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Everyone wants their baby to have a beautiful nursery, but when it comes to sleep safety, less is more. Sudden Infant Death Syndrome (SIDS) among African Americans is TWICE as high as the national average. Here are some quick tips to keep your baby’s sleep space safe.

1. Skip the Extras– Loose blankets, stuffed animals, pillows, bumpers, wedges and sleep-positioners have no place in your baby’s crib. If the bedding you love comes as a set, ditch the bumper and save the blanket for tummy time. Better yet, many companies sell their bedding as separates; so save some dough and stock up on fitted sheets and wearable blankets that’ll keep your baby safe and cozy.

2. Take Crib notes – There are so many styles to choose from that it will make even the calmest mama’s head spin. If you focus on safety, I promise you’ll find a crib you love. Here are a few tips – The crib rails should not be more than 2 3/8 inches wide so your baby’s head won’t get stuck. Also no matter your style, choose a crib without fancy corner posts to avoid your child’s clothing getting snagged, which may lead to serious injury. Additionally, most cribs have at least three mattress levels, make sure to lower the mattress the more active your child gets – to avoid a dangerous fall.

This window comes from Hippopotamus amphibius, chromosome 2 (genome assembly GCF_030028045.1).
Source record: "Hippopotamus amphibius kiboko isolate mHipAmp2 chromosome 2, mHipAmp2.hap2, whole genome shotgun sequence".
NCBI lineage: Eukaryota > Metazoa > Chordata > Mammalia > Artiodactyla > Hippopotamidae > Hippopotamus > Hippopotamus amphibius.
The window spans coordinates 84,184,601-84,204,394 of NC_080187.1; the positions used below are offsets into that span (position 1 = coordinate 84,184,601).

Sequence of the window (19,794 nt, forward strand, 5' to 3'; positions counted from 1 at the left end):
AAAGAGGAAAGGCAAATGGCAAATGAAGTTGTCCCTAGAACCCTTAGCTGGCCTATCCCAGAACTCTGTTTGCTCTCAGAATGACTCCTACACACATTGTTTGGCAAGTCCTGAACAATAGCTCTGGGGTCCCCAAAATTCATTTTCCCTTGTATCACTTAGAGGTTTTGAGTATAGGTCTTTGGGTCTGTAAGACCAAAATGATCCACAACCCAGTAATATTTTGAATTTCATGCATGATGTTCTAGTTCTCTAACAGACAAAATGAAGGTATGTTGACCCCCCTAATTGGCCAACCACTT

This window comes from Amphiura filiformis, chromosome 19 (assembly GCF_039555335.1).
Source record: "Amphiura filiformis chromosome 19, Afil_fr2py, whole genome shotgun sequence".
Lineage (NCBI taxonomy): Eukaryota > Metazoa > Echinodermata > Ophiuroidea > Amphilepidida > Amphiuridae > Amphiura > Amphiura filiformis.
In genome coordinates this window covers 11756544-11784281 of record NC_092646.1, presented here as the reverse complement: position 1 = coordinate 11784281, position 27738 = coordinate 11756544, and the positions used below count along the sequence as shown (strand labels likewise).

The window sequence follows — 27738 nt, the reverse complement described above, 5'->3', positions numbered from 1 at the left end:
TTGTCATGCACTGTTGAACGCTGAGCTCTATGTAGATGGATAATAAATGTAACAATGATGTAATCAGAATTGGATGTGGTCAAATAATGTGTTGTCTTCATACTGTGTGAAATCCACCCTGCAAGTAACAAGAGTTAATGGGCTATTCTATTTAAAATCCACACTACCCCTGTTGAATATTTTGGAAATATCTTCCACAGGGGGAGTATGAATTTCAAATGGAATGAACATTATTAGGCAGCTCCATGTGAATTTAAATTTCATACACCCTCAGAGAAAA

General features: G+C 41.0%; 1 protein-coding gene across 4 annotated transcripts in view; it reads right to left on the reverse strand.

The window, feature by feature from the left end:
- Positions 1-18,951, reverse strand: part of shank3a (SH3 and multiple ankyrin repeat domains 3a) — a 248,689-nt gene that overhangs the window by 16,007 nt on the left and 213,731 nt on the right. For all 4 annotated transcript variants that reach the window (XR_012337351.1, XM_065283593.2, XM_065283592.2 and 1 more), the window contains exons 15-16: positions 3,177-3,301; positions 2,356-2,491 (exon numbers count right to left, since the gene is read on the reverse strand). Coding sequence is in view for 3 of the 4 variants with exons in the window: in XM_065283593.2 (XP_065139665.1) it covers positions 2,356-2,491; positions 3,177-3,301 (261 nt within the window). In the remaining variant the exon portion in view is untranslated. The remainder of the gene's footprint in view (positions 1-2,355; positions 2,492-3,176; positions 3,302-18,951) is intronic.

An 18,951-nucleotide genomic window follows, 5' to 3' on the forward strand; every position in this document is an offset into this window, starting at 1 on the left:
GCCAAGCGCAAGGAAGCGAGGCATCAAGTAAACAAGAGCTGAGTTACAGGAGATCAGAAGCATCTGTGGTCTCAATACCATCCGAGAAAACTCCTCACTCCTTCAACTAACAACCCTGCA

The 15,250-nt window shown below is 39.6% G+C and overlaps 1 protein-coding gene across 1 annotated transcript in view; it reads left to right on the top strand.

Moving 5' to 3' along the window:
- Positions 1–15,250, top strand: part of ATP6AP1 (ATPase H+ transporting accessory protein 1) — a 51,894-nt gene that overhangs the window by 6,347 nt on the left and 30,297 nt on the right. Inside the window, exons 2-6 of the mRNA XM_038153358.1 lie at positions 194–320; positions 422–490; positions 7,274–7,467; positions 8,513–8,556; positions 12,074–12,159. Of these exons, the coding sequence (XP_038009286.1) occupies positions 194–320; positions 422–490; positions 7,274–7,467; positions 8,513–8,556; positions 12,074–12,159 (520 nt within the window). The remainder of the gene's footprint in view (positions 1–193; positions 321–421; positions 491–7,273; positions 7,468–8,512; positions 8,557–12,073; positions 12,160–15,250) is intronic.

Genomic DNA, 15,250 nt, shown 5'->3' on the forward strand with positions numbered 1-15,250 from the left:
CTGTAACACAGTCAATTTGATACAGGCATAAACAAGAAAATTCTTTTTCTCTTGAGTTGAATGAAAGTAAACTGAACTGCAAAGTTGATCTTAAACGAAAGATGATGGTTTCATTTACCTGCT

3. F is For Firm – Yes, a soft and cushy mattress is where you want to lay your head, but your baby doesn’t need all that fluff. Soft surfaces pose a serious threat to your baby’s health, so make sure the mattress is firm enough for a newborn. When it comes to fit, baby mattresses are a standard size (51 5/8″ x 27 ¼”), but still make sure the mattress you pick fits firmly in your crib of choice.

4. Ask for help – Online research can be invaluable, but if all that late night reading is making your head spin, ask your pediatrician for the most updated information on crib safety.

5. Spread the word – As you educate yourself, share information with friends and family. Sleep safety saves lives.

For more on Infant Sleep safety, checkout;
American Association of Pediatricians
http://www.minorityhealth.hhs.govU.S. Department of Health and human Services Office of Minority Health
First Candle

Words By: Malika Lewis
Malika Lewis is a experienced Baby Concierge and all around baby product “guru”.  She is also a Certified Child Passenger Safety Technician


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